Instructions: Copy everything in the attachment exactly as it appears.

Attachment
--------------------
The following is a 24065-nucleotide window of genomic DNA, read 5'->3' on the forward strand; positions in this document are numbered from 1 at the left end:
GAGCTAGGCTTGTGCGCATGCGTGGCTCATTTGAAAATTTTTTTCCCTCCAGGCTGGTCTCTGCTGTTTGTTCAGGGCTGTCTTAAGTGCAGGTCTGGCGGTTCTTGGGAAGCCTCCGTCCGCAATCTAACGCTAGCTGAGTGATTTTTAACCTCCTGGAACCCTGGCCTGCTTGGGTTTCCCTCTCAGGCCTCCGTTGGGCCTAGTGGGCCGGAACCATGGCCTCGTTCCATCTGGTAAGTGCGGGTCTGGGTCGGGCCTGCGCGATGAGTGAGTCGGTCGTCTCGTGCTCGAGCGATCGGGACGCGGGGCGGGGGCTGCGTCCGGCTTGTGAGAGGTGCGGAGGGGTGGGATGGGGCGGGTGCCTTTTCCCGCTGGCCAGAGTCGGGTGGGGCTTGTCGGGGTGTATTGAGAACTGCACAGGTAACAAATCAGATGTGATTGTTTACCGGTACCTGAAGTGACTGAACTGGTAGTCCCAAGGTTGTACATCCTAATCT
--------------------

The following is a 24065-nucleotide window of genomic DNA, read 5'->3' on the forward strand; positions in this document are numbered from 1 at the left end:
GAGCTAGGCTTGTGCGCATGCGTGGCTCATTTGAAAATTTTTTTCCCTCCAGGCTGGTCTCTGCTGTTTGTTCAGGGCTGTCTTAAGTGCAGGTCTGGCGGTTCTTGGGAAGCCTCCGTCCGCAATCTAACGCTAGCTGAGTGATTTTTAACCTCCTGGAACCCTGGCCTGCTTGGGTTTCCCTCTCAGGCCTCCGTTGGGCCTAGTGGGCCGGAACCATGGCCTCGTTCCATCTGGTAAGTGCGGGTCTGGGTCGGGCCTGCGCGATGAGTGAGTCGGTCGTCTCGTGCTCGAGCGATCGGGACGCGGGGCGGGGGCTGCGTCCGGCTTGTGAGAGGTGCGGAGGGGTGGGATGGGGCGGGTGCCTTTTCCCGCTGGCCAGAGTCGGGTGGGGCTTGTCGGGGTGTATTGAGAACTGCACAGGTAACAAATCAGATGTGATTGTTTACCGGTACCTGAAGTGACTGAACTGGTAGTCCCAAGGTTGTACATCCTAATCT